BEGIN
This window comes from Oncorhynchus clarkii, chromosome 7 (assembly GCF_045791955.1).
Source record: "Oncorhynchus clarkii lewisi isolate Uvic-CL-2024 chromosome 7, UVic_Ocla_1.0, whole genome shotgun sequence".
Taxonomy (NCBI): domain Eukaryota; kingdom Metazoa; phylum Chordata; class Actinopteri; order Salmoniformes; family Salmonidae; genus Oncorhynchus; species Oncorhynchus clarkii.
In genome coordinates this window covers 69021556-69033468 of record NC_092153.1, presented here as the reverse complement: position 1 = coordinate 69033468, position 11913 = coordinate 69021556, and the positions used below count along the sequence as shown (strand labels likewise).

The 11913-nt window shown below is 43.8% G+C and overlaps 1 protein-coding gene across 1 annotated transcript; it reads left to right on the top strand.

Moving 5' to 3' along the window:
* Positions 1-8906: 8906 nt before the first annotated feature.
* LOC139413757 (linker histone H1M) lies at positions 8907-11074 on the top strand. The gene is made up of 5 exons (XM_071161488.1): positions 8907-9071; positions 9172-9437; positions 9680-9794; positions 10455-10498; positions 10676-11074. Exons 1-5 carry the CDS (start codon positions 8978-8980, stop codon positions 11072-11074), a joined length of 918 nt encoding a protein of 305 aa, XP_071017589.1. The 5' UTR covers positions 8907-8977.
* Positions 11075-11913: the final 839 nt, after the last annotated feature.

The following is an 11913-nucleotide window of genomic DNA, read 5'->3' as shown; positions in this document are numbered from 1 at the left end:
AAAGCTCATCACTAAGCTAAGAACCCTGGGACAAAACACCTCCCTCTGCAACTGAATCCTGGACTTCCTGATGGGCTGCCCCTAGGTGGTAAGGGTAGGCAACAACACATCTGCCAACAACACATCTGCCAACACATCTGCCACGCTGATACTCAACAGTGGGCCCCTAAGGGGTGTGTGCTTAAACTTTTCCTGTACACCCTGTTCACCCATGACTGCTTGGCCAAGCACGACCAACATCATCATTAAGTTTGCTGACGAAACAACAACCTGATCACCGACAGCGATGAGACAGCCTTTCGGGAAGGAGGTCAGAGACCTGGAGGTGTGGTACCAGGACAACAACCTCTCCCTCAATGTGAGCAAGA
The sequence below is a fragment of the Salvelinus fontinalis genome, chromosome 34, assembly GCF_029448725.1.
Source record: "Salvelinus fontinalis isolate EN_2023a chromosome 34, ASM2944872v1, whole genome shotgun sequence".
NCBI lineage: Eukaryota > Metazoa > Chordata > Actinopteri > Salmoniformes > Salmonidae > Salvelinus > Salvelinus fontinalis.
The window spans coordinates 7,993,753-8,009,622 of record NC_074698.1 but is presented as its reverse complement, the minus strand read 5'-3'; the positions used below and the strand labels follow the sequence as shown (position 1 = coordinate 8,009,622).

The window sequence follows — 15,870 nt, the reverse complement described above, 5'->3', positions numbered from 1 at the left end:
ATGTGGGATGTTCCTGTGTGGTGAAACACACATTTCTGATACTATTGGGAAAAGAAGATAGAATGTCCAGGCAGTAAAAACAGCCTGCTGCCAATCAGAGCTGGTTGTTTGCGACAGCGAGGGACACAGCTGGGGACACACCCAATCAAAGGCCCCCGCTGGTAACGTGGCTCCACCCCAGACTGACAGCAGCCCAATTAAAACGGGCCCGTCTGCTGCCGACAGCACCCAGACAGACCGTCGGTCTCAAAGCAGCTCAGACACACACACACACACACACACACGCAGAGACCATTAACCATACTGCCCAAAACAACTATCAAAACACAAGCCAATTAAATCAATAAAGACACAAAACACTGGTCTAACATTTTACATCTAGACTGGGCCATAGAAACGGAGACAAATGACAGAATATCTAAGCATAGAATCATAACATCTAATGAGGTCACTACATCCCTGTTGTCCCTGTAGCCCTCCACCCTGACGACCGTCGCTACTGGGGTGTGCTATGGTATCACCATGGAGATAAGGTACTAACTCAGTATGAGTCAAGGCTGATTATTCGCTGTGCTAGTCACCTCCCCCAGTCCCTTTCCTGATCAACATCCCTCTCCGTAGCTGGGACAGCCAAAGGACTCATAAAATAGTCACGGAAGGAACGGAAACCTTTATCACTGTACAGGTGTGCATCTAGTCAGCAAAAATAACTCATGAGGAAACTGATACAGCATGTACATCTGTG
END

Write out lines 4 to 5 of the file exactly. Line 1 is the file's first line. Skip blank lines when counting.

In genome coordinates this window covers 69021556-69033468 of record NC_092153.1, presented here as the reverse complement: position 1 = coordinate 69033468, position 11913 = coordinate 69021556, and the positions used below count along the sequence as shown (strand labels likewise).

The 11913-nt window shown below is 43.8% G+C and overlaps 1 protein-coding gene across 1 annotated transcript; it reads left to right on the top strand.